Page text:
Do you remember the classic scene from “Saturday Night Live” when Jon Lovitz pretended he was actor-playwright Harvey Fierstein hosting a talk show, propositioning male guests, getting revoked, and yelling into the camera, “I JUST WANT TO BE LOVED! IS THAT SO WRONG?“
Planet Earth is home to approximately 6.6 billion residents, including 1.4 billion Internet users. I’m guessing everyone wants to be loved but the Internet users yearn for unique online connection.
In the following paragraphs, I write about human existence and social networks and why it’s important to link to each other. I also summarize the results of an informal poll why social networking is not important to some people.
As you read the below, think about the 1.4 billion people, you and me included.
We define ourselves by our relationships to other people: I am a son, brother, grandson, cousin, classmate, co-worker, colleague, acquaintance, friend.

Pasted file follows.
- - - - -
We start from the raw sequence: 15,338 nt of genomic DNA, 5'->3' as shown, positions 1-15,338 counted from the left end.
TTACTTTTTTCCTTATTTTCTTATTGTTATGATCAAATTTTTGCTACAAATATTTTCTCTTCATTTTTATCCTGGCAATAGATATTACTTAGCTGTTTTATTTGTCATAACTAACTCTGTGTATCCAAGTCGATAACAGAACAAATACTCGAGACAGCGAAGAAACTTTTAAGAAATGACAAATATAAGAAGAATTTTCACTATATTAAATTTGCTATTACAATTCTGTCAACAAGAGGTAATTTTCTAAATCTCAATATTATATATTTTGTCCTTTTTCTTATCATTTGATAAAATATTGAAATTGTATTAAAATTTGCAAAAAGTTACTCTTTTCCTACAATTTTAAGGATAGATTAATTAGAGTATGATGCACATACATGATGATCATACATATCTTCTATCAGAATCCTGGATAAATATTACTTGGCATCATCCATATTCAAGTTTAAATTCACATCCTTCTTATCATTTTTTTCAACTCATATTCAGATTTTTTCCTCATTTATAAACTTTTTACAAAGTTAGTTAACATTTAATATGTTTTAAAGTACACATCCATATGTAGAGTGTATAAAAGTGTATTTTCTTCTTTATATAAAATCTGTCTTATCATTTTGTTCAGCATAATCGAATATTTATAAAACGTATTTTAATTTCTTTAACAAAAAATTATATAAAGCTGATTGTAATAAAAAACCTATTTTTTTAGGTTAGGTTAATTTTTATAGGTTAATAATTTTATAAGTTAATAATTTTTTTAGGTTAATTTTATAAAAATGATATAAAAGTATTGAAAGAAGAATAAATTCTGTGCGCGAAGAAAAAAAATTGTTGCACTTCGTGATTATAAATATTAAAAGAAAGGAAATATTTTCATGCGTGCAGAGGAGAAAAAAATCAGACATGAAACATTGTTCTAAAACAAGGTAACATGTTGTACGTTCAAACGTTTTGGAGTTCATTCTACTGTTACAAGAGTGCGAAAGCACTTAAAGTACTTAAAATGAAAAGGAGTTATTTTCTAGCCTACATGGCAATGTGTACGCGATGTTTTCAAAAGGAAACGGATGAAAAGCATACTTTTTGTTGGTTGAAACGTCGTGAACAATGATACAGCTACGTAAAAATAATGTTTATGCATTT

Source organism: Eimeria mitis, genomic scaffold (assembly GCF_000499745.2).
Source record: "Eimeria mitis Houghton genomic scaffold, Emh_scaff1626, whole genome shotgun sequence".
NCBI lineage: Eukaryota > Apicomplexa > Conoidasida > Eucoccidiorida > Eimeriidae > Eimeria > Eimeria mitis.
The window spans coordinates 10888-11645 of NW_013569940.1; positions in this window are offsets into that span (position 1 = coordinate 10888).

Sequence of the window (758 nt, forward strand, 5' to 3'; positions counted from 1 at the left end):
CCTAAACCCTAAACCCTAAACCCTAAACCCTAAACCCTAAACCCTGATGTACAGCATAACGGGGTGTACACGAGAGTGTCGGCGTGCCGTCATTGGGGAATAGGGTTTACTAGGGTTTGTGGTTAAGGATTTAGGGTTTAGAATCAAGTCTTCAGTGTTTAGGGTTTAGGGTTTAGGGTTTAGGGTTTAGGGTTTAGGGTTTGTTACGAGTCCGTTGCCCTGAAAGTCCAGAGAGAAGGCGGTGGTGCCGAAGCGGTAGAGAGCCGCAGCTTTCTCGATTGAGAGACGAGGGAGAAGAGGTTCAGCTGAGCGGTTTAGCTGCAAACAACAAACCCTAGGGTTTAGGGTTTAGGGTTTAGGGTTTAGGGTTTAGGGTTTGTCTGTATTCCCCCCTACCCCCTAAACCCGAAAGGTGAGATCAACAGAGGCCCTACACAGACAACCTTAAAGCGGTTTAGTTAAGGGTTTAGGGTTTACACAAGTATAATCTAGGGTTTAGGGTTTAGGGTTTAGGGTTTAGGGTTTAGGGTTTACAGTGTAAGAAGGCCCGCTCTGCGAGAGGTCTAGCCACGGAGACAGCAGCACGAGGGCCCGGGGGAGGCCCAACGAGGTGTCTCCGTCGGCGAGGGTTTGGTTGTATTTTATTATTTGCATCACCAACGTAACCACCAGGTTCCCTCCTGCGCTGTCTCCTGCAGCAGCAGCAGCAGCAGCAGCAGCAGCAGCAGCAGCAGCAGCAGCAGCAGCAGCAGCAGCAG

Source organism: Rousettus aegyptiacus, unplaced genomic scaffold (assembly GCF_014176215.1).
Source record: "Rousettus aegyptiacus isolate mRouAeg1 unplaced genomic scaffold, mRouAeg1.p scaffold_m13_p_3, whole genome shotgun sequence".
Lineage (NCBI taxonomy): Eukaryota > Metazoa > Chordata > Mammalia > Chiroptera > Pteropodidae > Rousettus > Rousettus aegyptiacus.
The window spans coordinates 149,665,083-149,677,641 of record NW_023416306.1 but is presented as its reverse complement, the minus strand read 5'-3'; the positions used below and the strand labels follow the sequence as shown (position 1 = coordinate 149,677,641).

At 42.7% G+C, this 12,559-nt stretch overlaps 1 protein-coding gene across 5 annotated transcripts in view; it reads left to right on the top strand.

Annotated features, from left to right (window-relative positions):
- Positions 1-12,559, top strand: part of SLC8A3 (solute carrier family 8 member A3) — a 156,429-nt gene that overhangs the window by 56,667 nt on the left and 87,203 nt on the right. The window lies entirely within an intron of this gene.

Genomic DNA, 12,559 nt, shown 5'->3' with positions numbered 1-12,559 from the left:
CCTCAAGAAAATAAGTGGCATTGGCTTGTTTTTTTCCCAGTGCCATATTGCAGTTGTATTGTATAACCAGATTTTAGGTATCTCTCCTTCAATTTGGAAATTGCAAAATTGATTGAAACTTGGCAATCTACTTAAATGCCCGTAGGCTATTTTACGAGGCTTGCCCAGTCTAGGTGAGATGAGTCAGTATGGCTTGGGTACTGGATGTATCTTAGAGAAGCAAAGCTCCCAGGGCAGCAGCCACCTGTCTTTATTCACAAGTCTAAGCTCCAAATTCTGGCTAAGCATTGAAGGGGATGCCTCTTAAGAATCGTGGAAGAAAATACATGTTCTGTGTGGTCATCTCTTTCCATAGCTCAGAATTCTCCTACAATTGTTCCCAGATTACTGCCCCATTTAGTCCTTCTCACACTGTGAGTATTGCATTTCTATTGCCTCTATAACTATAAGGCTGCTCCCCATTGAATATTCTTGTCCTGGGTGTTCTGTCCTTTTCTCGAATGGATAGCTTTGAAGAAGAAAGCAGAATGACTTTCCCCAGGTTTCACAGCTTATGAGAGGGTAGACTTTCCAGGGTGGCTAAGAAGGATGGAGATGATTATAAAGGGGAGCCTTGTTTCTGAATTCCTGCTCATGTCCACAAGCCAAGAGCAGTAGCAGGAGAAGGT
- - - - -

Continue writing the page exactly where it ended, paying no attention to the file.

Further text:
We also define ourselves according to society roles: I am a blogger, writer, reader, photographer, traveler, aerobic exerciser, soccer player, music fan.
This cartoon exemplifies our lives and our inate desire to connect with each other on social networking services like Facebook, MySpace, LinkedIn, Bebo, Digg, Reddit, StumbleUpon, Twitter, and Plurk.
Sometimes we don’t even care to connect with other people. Sometimes we only want to be recognized, seen, loved.
If a TV camera is in a crowd, don’t you always walk past it to see who’s filming what and whether you can be videographed?
When the TODAY Show films outside Rockefeller Center, don’t you wave hands, hold up signs, and cheer?
When a batter swings and the baseball lands in the bleachers, isn’t there a mad rush to hold the ball?
When terrorists took over airplanes and crashed them into the World Trade Center, didn’t everyone say they were a New Yorker?